Hypothesis / aims of study
Chronic stress plays a substantial role in the development, maintenance and enhancement of functional bladder disorders including painful bladder syndrome/interstitial cystitis (PBS/IC). Studies have shown that more than half of patients with PBS/IC report daily or constant pain and urinary frequency, which are exacerbated by stressful circumstances. In fact, patients tell their physicians that stress plays a major role in their symptom flares. However, the mechanisms underlying the relationship between stress and hypersensitivity of the urinary bladder are not well understood. Altered levels of neurotrophins have been correlated with bladder hyperexcitability and pain. Artemin is a glia derived neurotrophic factor that supports the survival and development of a group of primary sensory neurons. Preclinical models for chronic pain disorders as well as clinical trials in patients with chronic pain (NCT00961766, NCT01873404), revealed that artemin exhibits the ability to modulate pain responses. Thus, our overall hypothesis is that the levels of artemin and/or its receptor are altered in PBS/IC bladder, which leads to sensory afferent hyperexcitability, changes in nociceptive channel expression/function and resultant bladder pain. Modulating levels of artemin (using immunotherapy with neutralizing antibodies) could in turn, reduce afferent neuron excitability and bladder pain.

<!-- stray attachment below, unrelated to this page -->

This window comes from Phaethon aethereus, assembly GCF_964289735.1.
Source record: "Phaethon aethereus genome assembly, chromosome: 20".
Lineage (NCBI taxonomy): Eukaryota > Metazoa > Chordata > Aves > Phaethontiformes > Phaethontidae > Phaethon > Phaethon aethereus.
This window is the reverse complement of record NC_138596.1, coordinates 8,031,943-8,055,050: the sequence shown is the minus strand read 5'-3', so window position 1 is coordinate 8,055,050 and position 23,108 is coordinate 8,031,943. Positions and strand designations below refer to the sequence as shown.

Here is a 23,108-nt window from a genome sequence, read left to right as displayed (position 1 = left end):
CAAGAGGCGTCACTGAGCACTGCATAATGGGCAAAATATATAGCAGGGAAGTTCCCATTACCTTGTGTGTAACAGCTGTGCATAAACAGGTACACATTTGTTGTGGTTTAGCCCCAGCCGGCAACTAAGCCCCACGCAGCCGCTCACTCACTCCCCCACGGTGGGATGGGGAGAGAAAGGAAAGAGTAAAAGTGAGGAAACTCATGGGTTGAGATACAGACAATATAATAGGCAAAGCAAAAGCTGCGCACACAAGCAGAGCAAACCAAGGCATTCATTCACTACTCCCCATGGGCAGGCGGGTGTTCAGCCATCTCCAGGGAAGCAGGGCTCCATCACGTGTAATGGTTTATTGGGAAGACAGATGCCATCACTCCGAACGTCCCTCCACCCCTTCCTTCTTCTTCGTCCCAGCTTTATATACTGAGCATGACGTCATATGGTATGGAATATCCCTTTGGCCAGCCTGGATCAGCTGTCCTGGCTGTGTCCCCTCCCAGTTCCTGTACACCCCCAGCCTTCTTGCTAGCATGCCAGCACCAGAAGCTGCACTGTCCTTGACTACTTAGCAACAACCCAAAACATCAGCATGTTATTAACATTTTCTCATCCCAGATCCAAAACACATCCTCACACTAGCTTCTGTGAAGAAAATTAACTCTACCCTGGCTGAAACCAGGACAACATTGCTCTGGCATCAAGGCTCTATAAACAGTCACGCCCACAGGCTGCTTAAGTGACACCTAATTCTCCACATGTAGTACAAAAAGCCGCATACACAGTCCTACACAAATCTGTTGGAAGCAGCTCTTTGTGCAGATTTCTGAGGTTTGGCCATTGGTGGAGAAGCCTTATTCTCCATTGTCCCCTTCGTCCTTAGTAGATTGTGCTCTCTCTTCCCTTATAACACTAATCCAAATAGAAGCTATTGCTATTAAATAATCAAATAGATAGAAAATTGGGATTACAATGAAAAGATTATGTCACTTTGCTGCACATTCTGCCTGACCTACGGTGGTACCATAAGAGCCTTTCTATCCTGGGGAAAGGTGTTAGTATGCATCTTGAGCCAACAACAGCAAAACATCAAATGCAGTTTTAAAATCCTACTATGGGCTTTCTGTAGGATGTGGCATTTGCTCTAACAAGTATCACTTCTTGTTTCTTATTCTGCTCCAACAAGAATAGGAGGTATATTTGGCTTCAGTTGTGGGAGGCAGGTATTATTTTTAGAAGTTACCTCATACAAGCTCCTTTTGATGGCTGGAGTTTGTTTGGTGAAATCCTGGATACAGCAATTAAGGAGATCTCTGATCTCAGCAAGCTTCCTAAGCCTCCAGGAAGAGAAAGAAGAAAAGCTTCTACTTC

In this study, we examined the influence of psychological stress on artemin levels, bladder hyperalgesia and properties of the primary afferent neurons.
Study design, materials and methods
This study was conducted in an animal model consisting of a rat genetically predisposed to stress, Wistar Kyoto, exposed to psychological stress: water avoidance stress or WAS.
• Female Wistar Kyoto rats (~200g; 3-4 month old) were exposed to WAS for 1h per day for 1, 3, 6, or 10 days (versus handled groups as controls; n=6-12 rats per group). At the end of the stress paradigm rats were placed for 24h in metabolism cages to assess bladder function, followed by pain tests using von Frey filaments, and then sacrificed for tissue collection (blood, bladder, L6 and S1 dorsal root ganglia - DRG).
• To assess the role of artemin a group of rats were treated with anti-artemin antibody (100 µg/kg, i.p) daily throughout a 6day WAS protocol.
• Circulating artemin levels (plasma) were measured using ELISA. Artemin expression in bladder tissue was evaluated using western blot.
• Acutely dissociated DRG neurons were loaded with fura-2AM to measure intracellular calcium concentration ([Ca2+]i). As artemin supports sensory neurons that express TRPA1 channels, we focused on calcium responses to the TRPA1 agonist, mustard oil (MO, 100 µM).
a) WAS alters artemin levels in a time-dependent manner
Circulating plasma artemin and artemin expression in bladder tissue increased with ‘acute’ WAS (1-6 day) and significantly decreased with ‘chronic’ WAS (10 day). Treatment with anti-artemin antibodies during the acute phase (1-6d WAS) significantly decreased circulating plasma levels.
b) Chronic WAS alters bladder function
Evaluation of bladder function in awake rats using metabolism cages, revealed increased micturition frequency and decreased voided volume in the 10d WAS group (chronic stress). No changes were observed at earlier time points. Similarly, cystometry revealed ~25% decrease in intercontraction interval in the 10d WAS rats compared to controls.